Good things come in twos! After brilliantly knocking down Jusepe de Ribera’s a philosopher: The Happy Geometer on June 16, the Daguerre auction house sold another unprecedented work, this time a Boucher.
This unusual spring seems ripe for early works by Old Masters. This time it is a painting by François Boucher (1703–1770) found in a cupboard where it had been languishing without any certainty as to its attribution. Expertise once again came to the rescue and a famous foreign gallery acquired the recovered work.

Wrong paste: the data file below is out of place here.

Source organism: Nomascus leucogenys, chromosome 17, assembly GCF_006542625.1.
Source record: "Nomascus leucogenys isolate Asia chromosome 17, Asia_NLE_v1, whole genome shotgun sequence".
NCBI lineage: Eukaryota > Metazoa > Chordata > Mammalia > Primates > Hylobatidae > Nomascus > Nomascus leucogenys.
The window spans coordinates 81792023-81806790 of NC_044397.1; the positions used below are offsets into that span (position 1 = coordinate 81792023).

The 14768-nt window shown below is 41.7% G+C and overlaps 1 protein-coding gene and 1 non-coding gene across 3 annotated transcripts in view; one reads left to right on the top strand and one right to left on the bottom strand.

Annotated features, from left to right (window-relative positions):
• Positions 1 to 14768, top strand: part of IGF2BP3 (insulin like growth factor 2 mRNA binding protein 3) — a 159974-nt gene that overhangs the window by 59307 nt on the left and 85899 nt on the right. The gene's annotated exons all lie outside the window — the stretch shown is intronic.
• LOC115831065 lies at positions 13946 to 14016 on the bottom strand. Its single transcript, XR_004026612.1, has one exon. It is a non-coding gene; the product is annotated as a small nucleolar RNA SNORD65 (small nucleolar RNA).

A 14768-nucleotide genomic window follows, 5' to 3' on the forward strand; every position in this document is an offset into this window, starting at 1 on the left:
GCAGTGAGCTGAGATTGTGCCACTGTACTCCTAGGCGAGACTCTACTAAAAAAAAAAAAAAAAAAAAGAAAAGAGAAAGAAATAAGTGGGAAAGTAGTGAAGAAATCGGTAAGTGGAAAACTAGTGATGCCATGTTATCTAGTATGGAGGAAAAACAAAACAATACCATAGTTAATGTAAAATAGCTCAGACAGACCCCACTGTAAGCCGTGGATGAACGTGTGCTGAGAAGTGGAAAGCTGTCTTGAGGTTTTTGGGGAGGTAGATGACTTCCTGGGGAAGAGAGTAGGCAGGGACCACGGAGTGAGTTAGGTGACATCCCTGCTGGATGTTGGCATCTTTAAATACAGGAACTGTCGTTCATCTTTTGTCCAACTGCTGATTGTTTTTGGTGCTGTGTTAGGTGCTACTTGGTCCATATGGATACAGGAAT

Art lovers had more surprises in store. A few lots later, Venice, Saint Mark’s Square, attributed to Giacomo Guardi (1764–1835), fetched €169,000. The young musician kindly agreed to share the limelight. He again allowed two portraits of young people separated for centuries to be reunited; a lovely story. In 2019, Daguerre presented a picture of a young man’s head by Bolognese artist Giovanni Antonio Burrini (1656–1727), which drew notice for its winning bid of €154,880 (March 29, 2019). Word of that success reached the ears of a collector who owned a portrait of a young woman on a poplar board (45 x 38 cm, 1.4 x 1.2 ft), the exact matching counterpart of the first. The same foreign gallery acquired it for €52,000, a world record for the artist (source: Artnet).